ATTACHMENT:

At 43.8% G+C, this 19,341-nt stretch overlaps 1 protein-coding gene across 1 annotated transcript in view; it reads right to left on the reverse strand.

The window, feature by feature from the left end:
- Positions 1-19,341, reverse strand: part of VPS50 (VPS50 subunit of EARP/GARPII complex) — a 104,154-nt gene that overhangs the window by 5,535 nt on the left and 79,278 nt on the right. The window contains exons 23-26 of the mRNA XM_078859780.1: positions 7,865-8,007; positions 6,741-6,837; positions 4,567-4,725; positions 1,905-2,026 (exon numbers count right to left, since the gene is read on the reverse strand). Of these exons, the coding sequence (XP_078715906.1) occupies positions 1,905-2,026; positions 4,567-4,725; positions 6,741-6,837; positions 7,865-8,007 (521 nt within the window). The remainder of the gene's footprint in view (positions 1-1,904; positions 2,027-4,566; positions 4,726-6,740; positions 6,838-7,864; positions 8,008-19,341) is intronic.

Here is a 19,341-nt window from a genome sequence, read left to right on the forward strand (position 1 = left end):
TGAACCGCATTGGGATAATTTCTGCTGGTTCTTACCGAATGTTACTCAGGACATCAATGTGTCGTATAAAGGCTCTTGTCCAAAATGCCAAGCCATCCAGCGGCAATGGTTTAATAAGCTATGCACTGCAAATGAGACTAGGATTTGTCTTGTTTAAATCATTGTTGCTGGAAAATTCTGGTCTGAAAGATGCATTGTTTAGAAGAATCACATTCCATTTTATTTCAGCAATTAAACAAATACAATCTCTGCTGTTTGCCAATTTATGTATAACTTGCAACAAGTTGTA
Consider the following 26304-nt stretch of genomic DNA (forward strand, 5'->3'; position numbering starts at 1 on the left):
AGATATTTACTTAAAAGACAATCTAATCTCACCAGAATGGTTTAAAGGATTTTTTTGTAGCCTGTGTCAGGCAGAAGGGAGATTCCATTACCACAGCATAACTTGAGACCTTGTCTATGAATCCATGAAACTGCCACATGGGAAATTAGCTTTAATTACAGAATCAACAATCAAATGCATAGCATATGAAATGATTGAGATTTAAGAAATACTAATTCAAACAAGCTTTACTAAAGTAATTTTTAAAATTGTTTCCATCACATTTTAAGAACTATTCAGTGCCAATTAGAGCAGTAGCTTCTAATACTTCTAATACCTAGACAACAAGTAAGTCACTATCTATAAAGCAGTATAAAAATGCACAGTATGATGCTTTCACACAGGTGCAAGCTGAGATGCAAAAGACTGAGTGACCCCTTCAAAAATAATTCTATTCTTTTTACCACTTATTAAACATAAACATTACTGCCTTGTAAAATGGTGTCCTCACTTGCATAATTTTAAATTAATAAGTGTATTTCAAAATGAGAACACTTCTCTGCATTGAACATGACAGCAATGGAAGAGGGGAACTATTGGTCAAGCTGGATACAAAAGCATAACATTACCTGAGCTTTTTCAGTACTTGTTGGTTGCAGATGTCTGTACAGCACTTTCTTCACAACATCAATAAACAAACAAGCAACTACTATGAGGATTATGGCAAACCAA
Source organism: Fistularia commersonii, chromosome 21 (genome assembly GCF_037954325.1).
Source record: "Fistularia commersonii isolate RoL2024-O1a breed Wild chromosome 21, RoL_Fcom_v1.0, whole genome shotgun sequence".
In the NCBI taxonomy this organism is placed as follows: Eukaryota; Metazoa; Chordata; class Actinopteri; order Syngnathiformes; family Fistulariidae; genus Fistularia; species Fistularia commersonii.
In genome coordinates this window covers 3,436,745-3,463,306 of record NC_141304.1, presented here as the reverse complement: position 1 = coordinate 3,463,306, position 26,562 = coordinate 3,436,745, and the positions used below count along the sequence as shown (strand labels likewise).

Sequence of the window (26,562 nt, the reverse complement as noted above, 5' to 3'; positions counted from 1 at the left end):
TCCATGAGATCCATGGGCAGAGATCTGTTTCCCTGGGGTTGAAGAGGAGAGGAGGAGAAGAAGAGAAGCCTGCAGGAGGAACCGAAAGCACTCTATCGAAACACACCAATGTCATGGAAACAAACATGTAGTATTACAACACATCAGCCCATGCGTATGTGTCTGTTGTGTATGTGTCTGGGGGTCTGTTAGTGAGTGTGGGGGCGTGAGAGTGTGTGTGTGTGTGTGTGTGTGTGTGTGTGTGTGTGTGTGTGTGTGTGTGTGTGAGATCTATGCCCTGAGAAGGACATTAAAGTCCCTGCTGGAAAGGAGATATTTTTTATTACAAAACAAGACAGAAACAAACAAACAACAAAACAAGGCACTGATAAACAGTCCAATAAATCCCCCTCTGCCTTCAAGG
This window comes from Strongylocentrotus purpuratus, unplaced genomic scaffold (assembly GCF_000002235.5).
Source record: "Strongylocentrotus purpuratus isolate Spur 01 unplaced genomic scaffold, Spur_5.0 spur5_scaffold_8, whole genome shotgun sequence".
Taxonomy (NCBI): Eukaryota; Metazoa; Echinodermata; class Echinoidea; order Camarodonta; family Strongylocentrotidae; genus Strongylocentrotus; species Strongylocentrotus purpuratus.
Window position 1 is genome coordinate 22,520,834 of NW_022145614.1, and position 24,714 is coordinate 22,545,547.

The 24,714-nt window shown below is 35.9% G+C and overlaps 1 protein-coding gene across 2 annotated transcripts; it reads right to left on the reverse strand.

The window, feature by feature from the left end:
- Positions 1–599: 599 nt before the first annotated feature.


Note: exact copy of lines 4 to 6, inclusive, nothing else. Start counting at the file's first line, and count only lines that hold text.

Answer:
Here is a 19,341-nt window from a genome sequence, read left to right on the forward strand (position 1 = left end):
TGAACCGCATTGGGATAATTTCTGCTGGTTCTTACCGAATGTTACTCAGGACATCAATGTGTCGTATAAAGGCTCTTGTCCAAAATGCCAAGCCATCCAGCGGCAATGGTTTAATAAGCTATGCACTGCAAATGAGACTAGGATTTGTCTTGTTTAAATCATTGTTGCTGGAAAATTCTGGTCTGAAAGATGCATTGTTTAGAAGAATCACATTCCATTTTATTTCAGCAATTAAACAAATACAATCTCTGCTGTTTGCCAATTTATGTATAACTTGCAACAAGTTGTA
Consider the following 26304-nt stretch of genomic DNA (forward strand, 5'->3'; position numbering starts at 1 on the left):